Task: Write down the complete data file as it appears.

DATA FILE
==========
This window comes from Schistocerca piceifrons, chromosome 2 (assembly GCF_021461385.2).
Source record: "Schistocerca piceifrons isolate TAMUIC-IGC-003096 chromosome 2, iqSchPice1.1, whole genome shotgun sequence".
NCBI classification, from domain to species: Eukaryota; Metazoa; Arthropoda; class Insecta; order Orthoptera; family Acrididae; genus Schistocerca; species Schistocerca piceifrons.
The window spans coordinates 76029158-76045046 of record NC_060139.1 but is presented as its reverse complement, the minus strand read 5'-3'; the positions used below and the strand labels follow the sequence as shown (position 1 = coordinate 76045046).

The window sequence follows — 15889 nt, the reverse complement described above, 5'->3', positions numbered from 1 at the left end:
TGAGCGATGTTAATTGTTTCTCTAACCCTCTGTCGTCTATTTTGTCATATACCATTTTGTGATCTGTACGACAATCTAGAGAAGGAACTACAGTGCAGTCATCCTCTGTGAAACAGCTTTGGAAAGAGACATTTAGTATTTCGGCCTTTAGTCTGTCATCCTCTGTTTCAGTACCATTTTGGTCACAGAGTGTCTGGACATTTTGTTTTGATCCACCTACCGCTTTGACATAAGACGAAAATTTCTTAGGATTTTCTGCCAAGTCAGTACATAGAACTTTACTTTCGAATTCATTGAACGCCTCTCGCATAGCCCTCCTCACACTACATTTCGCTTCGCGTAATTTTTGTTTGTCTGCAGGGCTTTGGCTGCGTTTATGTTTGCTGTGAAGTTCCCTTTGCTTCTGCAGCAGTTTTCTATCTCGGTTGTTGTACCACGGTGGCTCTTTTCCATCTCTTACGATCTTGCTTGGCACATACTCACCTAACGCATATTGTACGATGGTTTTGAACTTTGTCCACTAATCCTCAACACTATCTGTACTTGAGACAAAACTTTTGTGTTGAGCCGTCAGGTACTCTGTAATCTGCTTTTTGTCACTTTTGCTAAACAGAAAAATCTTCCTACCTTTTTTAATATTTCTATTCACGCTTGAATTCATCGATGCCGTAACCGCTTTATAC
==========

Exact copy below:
This window comes from Schistocerca piceifrons, chromosome 2 (assembly GCF_021461385.2).
Source record: "Schistocerca piceifrons isolate TAMUIC-IGC-003096 chromosome 2, iqSchPice1.1, whole genome shotgun sequence".
NCBI classification, from domain to species: Eukaryota; Metazoa; Arthropoda; class Insecta; order Orthoptera; family Acrididae; genus Schistocerca; species Schistocerca piceifrons.
The window spans coordinates 76029158-76045046 of record NC_060139.1 but is presented as its reverse complement, the minus strand read 5'-3'; the positions used below and the strand labels follow the sequence as shown (position 1 = coordinate 76045046).

The window sequence follows — 15889 nt, the reverse complement described above, 5'->3', positions numbered from 1 at the left end:
TGAGCGATGTTAATTGTTTCTCTAACCCTCTGTCGTCTATTTTGTCATATACCATTTTGTGATCTGTACGACAATCTAGAGAAGGAACTACAGTGCAGTCATCCTCTGTGAAACAGCTTTGGAAAGAGACATTTAGTATTTCGGCCTTTAGTCTGTCATCCTCTGTTTCAGTACCATTTTGGTCACAGAGTGTCTGGACATTTTGTTTTGATCCACCTACCGCTTTGACATAAGACGAAAATTTCTTAGGATTTTCTGCCAAGTCAGTACATAGAACTTTACTTTCGAATTCATTGAACGCCTCTCGCATAGCCCTCCTCACACTACATTTCGCTTCGCGTAATTTTTGTTTGTCTGCAGGGCTTTGGCTGCGTTTATGTTTGCTGTGAAGTTCCCTTTGCTTCTGCAGCAGTTTTCTATCTCGGTTGTTGTACCACGGTGGCTCTTTTCCATCTCTTACGATCTTGCTTGGCACATACTCACCTAACGCATATTGTACGATGGTTTTGAACTTTGTCCACTAATCCTCAACACTATCTGTACTTGAGACAAAACTTTTGTGTTGAGCCGTCAGGTACTCTGTAATCTGCTTTTTGTCACTTTTGCTAAACAGAAAAATCTTCCTACCTTTTTTAATATTTCTATTCACGCTTGAATTCATCGATGCCGTAACCGCTTTATAC